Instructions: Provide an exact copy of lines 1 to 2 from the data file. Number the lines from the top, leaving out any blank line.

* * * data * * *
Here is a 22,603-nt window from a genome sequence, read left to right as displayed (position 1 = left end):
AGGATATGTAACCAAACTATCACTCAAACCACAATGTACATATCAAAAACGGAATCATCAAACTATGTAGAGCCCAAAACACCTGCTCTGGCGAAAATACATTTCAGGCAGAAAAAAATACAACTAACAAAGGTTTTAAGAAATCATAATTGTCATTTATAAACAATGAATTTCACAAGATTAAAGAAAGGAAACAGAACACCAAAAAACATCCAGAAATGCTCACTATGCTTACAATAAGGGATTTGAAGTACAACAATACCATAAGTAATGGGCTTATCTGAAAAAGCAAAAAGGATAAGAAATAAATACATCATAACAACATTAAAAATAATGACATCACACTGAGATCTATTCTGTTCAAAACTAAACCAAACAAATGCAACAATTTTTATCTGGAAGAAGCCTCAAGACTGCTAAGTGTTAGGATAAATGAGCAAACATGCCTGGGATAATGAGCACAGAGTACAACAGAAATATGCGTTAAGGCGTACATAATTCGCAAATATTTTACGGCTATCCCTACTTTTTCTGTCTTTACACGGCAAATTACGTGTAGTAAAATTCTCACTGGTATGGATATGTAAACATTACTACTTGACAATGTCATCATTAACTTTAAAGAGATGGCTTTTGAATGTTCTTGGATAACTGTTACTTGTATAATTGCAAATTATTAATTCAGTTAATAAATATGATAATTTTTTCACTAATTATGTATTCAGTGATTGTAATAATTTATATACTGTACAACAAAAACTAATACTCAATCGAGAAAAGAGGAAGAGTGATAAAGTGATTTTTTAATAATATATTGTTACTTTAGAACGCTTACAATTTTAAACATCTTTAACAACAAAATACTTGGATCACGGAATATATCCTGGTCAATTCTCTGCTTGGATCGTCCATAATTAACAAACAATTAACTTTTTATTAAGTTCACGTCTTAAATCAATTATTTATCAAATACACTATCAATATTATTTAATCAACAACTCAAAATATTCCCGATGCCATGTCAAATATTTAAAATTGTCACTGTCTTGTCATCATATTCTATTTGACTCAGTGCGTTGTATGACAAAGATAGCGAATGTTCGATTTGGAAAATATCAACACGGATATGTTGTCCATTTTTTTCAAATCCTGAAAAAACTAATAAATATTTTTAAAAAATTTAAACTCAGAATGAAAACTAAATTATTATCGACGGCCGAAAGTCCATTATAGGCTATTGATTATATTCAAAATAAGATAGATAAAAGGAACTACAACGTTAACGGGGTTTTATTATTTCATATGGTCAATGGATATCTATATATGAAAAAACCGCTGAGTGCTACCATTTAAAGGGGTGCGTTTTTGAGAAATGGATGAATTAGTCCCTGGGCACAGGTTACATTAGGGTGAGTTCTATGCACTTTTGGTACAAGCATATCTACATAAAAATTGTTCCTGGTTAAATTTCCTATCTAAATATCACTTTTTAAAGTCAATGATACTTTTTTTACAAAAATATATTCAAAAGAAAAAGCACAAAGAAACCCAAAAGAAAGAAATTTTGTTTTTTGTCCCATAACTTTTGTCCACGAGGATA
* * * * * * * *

Here is a 22,603-nt window from a genome sequence, read left to right as displayed (position 1 = left end):
AGGATATGTAACCAAACTATCACTCAAACCACAATGTACATATCAAAAACGGAATCATCAAACTATGTAGAGCCCAAAACACCTGCTCTGGCGAAAATACATTTCAGGCAGAAAAAAATACAACTAACAAAGGTTTTAAGAAATCATAATTGTCATTTATAAACAATGAATTTCACAAGATTAAAGAAAGGAAACAGAACACCAAAAAACATCCAGAAATGCTCACTATGCTTACAATAAGGGATTTGAAGTACAACAATACCATAAGTAATGGGCTTATCTGAAAAAGCAAAAAGGATAAGAAATAAATACATCATAACAACATTAAAAATAATGACATCACACTGAGATCTATTCTGTTCAAAACTAAACCAAACAAATGCAACAATTTTTATCTGGAAGAAGCCTCAAGACTGCTAAGTGTTAGGATAAATGAGCAAACATGCCTGGGATAATGAGCACAGAGTACAACAGAAATATGCGTTAAGGCGTACATAATTCGCAAATATTTTACGGCTATCCCTACTTTTTCTGTCTTTACACGGCAAATTACGTGTAGTAAAATTCTCACTGGTATGGATATGTAAACATTACTACTTGACAATGTCATCATTAACTTTAAAGAGATGGCTTTTGAATGTTCTTGGATAACTGTTACTTGTATAATTGCAAATTATTAATTCAGTTAATAAATATGATAATTTTTTCACTAATTATGTATTCAGTGATTGTAATAATTTATATACTGTACAACAAAAACTAATACTCAATCGAGAAAAGAGGAAGAGTGATAAAGTGATTTTTTAATAATATATTGTTACTTTAGAACGCTTACAATTTTAAACATCTTTAACAACAAAATACTTGGATCACGGAATATATCCTGGTCAATTCTCTGCTTGGATCGTCCATAATTAACAAACAATTAACTTTTTATTAAGTTCACGTCTTAAATCAATTATTTATCAAATACACTATCAATATTATTTAATCAACAACTCAAAATATTCCCGATGCCATGTCAAATATTTAAAATTGTCACTGTCTTGTCATCATATTCTATTTGACTCAGTGCGTTGTATGACAAAGATAGCGAATGTTCGATTTGGAAAATATCAACACGGATATGTTGTCCATTTTTTTCAAATCCTGAAAAAACTAATAAATATTTTTAAAAAATTTAAACTCAGAATGAAAACTAAATTATTATCGACGGCCGAAAGTCCATTATAGGCTATTGATTATATTCAAAATAAGATAGATAAAAGGAACTACAACGTTAACGGGGTTTTATTATTTCATATGGTCAATGGATATCTATATATGAAAAAACCGCTGAGTGCTACCATTTAAAGGGGTGCGTTTTTGAGAAATGGATGAATTAGTCCCTGGGCACAGGTTACATTAGGGTGAGTTCTATGCACTTTTGGTACAAGCATATCTACATAAAAATTGTTCCTGGTTAAATTTCCTATCTAAATATCACTTTTTAAAGTCAATGATACTTTTTTTACAAAAATATATTCAAAAGAAAAAGCACAAAGAAACCCAAAAGAAAGAAATTTTGTTTTTTGTCCCATAACTTTTGTCCACGAGGATA